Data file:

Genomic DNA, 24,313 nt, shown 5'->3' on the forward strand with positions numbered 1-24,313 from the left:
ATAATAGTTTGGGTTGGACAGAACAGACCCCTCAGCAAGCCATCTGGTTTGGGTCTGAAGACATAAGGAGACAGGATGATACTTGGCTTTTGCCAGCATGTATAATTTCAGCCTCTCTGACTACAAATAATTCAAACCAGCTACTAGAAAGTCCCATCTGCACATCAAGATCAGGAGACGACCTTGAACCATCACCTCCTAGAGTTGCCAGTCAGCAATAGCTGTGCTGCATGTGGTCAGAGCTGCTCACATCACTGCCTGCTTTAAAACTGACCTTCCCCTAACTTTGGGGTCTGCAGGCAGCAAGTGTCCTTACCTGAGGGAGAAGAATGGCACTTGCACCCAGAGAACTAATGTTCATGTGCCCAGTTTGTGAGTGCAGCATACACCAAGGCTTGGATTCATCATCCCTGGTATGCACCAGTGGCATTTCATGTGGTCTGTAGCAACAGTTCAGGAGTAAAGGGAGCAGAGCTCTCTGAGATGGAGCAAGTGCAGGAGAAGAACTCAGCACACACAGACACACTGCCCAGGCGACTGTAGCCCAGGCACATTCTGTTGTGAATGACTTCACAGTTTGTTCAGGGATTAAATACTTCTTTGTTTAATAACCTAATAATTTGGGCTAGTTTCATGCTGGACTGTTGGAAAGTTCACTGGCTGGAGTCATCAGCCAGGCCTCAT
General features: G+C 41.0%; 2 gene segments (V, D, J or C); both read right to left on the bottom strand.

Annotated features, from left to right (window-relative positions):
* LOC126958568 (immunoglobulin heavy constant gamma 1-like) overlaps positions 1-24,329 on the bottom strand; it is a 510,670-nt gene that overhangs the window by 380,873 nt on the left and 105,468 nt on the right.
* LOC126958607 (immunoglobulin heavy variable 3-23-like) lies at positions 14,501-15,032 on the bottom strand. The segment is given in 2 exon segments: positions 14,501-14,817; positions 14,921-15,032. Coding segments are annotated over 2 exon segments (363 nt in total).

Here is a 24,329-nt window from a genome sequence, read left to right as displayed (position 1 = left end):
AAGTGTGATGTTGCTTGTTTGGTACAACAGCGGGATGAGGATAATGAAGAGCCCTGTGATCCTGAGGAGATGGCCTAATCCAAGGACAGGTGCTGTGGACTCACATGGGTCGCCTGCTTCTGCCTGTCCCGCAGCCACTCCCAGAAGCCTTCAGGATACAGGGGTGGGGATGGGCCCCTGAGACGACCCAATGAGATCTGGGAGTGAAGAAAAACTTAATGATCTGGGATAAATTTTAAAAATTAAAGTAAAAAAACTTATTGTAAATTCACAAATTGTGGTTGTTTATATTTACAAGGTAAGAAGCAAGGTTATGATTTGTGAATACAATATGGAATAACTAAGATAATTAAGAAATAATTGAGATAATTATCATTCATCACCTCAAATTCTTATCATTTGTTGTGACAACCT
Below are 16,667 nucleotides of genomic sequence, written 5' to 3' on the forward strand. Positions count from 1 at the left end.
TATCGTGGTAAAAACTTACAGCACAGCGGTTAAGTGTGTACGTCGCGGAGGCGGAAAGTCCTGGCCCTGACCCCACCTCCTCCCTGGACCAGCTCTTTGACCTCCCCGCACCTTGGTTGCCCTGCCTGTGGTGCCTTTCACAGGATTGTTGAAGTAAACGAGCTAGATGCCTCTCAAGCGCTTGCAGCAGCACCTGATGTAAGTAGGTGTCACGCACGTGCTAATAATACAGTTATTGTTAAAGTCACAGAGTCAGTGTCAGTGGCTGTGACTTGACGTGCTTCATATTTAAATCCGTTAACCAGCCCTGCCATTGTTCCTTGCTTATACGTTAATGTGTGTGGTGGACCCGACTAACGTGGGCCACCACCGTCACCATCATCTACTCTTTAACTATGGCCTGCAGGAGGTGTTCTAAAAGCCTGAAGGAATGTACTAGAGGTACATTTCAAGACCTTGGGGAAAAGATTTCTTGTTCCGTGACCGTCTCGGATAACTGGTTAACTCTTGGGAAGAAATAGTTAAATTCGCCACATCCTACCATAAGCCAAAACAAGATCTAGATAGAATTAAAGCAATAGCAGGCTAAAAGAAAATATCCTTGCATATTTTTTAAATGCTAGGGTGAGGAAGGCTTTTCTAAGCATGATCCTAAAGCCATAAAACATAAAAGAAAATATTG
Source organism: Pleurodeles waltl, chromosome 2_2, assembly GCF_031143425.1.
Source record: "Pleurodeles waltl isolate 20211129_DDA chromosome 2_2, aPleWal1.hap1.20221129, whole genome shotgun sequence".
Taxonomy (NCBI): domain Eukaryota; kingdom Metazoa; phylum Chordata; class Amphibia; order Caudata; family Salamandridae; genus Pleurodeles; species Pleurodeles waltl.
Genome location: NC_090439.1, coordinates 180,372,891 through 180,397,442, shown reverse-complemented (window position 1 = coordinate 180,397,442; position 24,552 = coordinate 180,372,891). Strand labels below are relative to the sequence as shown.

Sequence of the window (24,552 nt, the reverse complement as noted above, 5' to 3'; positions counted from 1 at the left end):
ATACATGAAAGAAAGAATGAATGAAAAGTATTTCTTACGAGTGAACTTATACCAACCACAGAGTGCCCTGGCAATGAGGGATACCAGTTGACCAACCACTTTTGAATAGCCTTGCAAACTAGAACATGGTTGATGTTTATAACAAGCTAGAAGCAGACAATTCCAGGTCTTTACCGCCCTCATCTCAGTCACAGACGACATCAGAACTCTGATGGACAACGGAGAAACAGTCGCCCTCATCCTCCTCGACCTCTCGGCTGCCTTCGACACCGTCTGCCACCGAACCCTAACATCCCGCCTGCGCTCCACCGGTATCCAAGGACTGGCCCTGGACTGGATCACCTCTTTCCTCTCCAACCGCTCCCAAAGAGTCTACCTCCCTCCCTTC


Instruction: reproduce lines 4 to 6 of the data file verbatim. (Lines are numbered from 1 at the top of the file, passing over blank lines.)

Annotated features, from left to right (window-relative positions):
* LOC126958568 (immunoglobulin heavy constant gamma 1-like) overlaps positions 1-24,329 on the bottom strand; it is a 510,670-nt gene that overhangs the window by 380,873 nt on the left and 105,468 nt on the right.
* LOC126958607 (immunoglobulin heavy variable 3-23-like) lies at positions 14,501-15,032 on the bottom strand. The segment is given in 2 exon segments: positions 14,501-14,817; positions 14,921-15,032. Coding segments are annotated over 2 exon segments (363 nt in total).